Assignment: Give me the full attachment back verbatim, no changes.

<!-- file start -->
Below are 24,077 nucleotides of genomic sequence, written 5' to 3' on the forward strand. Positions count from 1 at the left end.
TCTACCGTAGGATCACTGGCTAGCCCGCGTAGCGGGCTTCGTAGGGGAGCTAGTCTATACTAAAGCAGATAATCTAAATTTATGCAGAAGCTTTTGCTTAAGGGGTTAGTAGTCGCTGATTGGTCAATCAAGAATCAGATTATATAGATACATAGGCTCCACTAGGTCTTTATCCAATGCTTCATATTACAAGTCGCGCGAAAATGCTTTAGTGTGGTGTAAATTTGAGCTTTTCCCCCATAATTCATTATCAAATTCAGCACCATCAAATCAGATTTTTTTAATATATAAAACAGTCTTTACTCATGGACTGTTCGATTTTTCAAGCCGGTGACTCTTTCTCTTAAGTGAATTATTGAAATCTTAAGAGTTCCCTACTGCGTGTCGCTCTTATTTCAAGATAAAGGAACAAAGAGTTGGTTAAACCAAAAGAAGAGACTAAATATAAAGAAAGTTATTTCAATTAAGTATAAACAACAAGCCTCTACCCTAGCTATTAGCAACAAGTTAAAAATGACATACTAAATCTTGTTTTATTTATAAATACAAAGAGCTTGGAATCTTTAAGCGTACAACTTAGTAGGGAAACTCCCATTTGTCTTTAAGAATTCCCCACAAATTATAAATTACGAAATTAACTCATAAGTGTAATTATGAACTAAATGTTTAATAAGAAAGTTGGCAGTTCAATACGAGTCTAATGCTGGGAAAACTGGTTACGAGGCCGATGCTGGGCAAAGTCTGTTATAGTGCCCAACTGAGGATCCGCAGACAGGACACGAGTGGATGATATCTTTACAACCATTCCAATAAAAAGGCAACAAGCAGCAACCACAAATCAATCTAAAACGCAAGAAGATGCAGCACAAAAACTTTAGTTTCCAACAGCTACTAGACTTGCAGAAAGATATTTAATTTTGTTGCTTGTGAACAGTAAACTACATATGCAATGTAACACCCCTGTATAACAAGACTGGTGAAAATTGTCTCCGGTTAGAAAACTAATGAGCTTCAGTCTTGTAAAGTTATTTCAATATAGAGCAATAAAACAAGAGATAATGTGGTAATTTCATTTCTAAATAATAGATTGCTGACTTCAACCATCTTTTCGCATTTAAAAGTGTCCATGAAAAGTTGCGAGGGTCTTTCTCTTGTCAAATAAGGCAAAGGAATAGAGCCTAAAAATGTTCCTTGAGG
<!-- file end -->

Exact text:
Below are 24,077 nucleotides of genomic sequence, written 5' to 3' on the forward strand. Positions count from 1 at the left end.
TCTACCGTAGGATCACTGGCTAGCCCGCGTAGCGGGCTTCGTAGGGGAGCTAGTCTATACTAAAGCAGATAATCTAAATTTATGCAGAAGCTTTTGCTTAAGGGGTTAGTAGTCGCTGATTGGTCAATCAAGAATCAGATTATATAGATACATAGGCTCCACTAGGTCTTTATCCAATGCTTCATATTACAAGTCGCGCGAAAATGCTTTAGTGTGGTGTAAATTTGAGCTTTTCCCCCATAATTCATTATCAAATTCAGCACCATCAAATCAGATTTTTTTAATATATAAAACAGTCTTTACTCATGGACTGTTCGATTTTTCAAGCCGGTGACTCTTTCTCTTAAGTGAATTATTGAAATCTTAAGAGTTCCCTACTGCGTGTCGCTCTTATTTCAAGATAAAGGAACAAAGAGTTGGTTAAACCAAAAGAAGAGACTAAATATAAAGAAAGTTATTTCAATTAAGTATAAACAACAAGCCTCTACCCTAGCTATTAGCAACAAGTTAAAAATGACATACTAAATCTTGTTTTATTTATAAATACAAAGAGCTTGGAATCTTTAAGCGTACAACTTAGTAGGGAAACTCCCATTTGTCTTTAAGAATTCCCCACAAATTATAAATTACGAAATTAACTCATAAGTGTAATTATGAACTAAATGTTTAATAAGAAAGTTGGCAGTTCAATACGAGTCTAATGCTGGGAAAACTGGTTACGAGGCCGATGCTGGGCAAAGTCTGTTATAGTGCCCAACTGAGGATCCGCAGACAGGACACGAGTGGATGATATCTTTACAACCATTCCAATAAAAAGGCAACAAGCAGCAACCACAAATCAATCTAAAACGCAAGAAGATGCAGCACAAAAACTTTAGTTTCCAACAGCTACTAGACTTGCAGAAAGATATTTAATTTTGTTGCTTGTGAACAGTAAACTACATATGCAATGTAACACCCCTGTATAACAAGACTGGTGAAAATTGTCTCCGGTTAGAAAACTAATGAGCTTCAGTCTTGTAAAGTTATTTCAATATAGAGCAATAAAACAAGAGATAATGTGGTAATTTCATTTCTAAATAATAGATTGCTGACTTCAACCATCTTTTCGCATTTAAAAGTGTCCATGAAAAGTTGCGAGGGTCTTTCTCTTGTCAAATAAGGCAAAGGAATAGAGCCTAAAAATGTTCCTTGAGG